Max Muncy is haunted by last year’s postseason.
All of October last year, Max Muncy’s mind worked in a typical meticulous way.
He would watch at-bats and think about how he would attack the pitcher. He would see a leverage situation and imagine how he would alter his approach. He would sit in the Dodgers dugout and long for the chance to walk to the plate.
But then, Muncy would look down at the giant metal brace keeping his tattered elbow in place, think about the catastrophic injury that had ended his year on the last day of the regular season and reluctantly resign himself to his inactive role on the bench.
“It didn’t matter,” he said. “I wasn’t part of it.”
A year later, and with his elbow and his once-struggling swing finally back to normal, the memories that once haunted Muncy are now driving him.
He finished this regular season on a high note, batting .247 with 12 home runs and 37 RBIs over the final two months.
He reached a contract extension with the Dodgers in August that removed the uncertainty of his once-looming free agency.
Most of all, he senses the chance to make up for lost October playing time, hoping his return this postseason will help numb the sting of last season once and for all.
“Last year was tough, it sucked,” Muncy said this weekend, ahead of the Dodgers’ playoff opener in Game 1 of the National League Division Series on Tuesday against the San Diego Padres. “One of the toughest things I had to deal with in my career.”
When he was hurt last year, Muncy was finishing off an All-Star-caliber season that included 36 home runs, 94 RBIs and inclusion into the MVP conversation.
On a World Series-minded Dodgers team, he was one of the lineup’s most important offensive threats, his thunderous left-handed swing key to a club trying to defend its 2020 championship.
But in Game 162, catcher Will Smith made a wide throw to first, Muncy stuck his left arm into the path of Milwaukee Brewers baserunner Jace Peterson and the resulting collision left the Dodger with a torn ulnar collateral ligament, a dislocated elbow and other damage that ended his season.
For the next several weeks, he did what he could to help the Dodgers behind the scenes.
He still hung around the team through its elimination against the Atlanta Braves in the NLCS. He shared his mid-game thoughts with teammates and coaches. He even aided the team’s public smoke screen regarding his status, telling reporters he was holding out hope of an October return despite already knowing his season was over.
“We were making it seem like there was a chance I was coming back,” he recalled with a sheepish smile. “That was just so opposing teams, scouts had to waste their time on me.”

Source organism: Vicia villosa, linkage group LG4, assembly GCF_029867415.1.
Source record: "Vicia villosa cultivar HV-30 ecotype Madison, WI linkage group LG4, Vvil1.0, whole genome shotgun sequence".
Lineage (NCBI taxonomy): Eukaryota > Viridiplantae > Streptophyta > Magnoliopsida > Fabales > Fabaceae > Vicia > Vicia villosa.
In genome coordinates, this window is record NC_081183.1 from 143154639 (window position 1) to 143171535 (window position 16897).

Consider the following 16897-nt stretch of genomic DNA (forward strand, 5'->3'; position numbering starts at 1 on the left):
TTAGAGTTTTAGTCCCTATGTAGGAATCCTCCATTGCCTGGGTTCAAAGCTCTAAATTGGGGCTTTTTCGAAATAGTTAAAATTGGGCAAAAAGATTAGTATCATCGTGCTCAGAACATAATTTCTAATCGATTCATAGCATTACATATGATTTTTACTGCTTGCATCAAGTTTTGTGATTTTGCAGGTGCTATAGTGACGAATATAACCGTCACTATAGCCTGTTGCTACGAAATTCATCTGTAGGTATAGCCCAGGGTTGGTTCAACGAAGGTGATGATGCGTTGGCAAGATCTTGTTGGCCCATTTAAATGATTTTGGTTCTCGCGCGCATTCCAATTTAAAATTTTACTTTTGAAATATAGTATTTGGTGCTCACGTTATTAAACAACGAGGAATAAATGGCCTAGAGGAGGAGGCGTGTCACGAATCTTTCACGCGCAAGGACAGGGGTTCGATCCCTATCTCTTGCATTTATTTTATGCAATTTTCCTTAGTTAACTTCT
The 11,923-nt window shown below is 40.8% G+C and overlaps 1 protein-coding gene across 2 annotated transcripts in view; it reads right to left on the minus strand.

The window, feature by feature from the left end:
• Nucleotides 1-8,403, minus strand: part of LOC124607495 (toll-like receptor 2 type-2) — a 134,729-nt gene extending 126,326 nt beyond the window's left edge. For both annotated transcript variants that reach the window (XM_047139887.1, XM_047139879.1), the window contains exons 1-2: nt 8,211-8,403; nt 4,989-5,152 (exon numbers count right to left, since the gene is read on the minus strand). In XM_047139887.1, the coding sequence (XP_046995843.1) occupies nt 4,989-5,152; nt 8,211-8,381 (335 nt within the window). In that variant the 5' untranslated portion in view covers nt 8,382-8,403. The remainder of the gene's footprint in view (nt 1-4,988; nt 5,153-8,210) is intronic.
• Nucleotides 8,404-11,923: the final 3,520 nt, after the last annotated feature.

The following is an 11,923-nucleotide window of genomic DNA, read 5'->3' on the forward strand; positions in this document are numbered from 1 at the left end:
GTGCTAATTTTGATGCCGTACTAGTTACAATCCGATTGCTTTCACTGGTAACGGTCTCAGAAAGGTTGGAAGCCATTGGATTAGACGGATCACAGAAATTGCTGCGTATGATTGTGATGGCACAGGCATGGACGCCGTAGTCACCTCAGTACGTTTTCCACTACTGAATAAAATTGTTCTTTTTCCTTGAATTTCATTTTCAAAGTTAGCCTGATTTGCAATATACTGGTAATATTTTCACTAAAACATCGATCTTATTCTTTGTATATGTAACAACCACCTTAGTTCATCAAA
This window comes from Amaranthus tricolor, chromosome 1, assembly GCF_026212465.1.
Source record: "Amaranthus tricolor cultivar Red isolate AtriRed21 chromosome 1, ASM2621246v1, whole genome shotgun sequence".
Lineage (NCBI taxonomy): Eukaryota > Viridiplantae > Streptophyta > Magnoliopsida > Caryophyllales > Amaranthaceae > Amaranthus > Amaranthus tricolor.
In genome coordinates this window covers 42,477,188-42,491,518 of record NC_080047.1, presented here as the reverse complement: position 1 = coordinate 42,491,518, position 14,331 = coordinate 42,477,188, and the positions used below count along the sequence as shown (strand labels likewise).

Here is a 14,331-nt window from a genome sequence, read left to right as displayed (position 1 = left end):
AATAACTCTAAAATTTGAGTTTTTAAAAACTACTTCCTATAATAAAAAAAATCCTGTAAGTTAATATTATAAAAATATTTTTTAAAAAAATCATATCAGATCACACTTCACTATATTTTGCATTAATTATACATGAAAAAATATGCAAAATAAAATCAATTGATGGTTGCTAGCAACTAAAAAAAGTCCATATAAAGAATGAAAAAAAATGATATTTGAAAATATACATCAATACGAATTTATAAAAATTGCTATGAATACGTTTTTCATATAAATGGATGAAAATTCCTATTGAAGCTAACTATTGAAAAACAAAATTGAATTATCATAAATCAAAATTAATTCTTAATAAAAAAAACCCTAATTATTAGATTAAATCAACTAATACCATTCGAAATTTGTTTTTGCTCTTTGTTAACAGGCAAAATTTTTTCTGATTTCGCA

Then, he sighed.
“It sucked,” he said. “After each game I went home and talked to my wife. A big kick in the gut every single night, not being able to help the team. Just very frustrating.”
The physical and mental impact of the injury lingered into this season, too.
“It was really huge for me, just finding that success, finding the results, understanding that I can still be that guy.”
— Max Muncy on his late-season surge
Though Muncy was healthy in time for opening day, his elbow (which he rehabbed over the winter without surgery) didn’t feel right. Immediately, he went into a slump, struggling to find consistency in his swing or power at the plate. He was batting just .161 at the end of July and had just nine home runs in 83 games.
At times, he questioned his baseball mortality, unsure “if I could be the same player that I was.
“When you have that kind of injury, it’s always gonna be a question.”
But then, he found some answers.
Muncy added a backstep to his mechanics in early August, planting his back leg on every pitch to then drive his body into the rest of his swing.
His ailing elbow, which required time on the injured list in June, finally healed leading to a late-season surge over the final two months that included a top-25 OPS in the majors. His overall numbers were almost back to league average. He finished with a .196 batting average, a .713 OPS and 21 home runs.
Muncy and the Dodgers also agreed on a one-year contract extension worth $13.5 million with a $10-million option for 2024, which reinforced his rebounding confidence at the plate.
“It’s one thing to say how much we believe in him,” said Andrew Friedman, president of baseball operations, at the time. “It’s another to be able to come up with something that shows it.”
Muncy hopes to repay that faith in the coming weeks.
He will once again be a key factor in the middle of the Dodgers’ lineup, providing pop behind their leadoff trio of superstars.
“He’s kind of right there in the middle of things,” manager Dave Roberts said. “If he’s slugging or getting on base or getting hits, that just makes the bottom part of the order and the top part of the order that much better.”
He will try to translate his auspicious regular-season finish into another strong October display, having nine home runs and a .881 OPS in 39 career playoff games.
“It was really huge for me,” he said of his late-season performance. “Just finding that success, finding the results, understanding that I can still be that guy.”
And when asked whether his painful experience a year ago has added to his anticipation for this year’s run at the World Series, his bearded face curled into a grin.
“Absolutely,” he said. “I’m really looking forward to this. It’s gonna be a lot of fun.”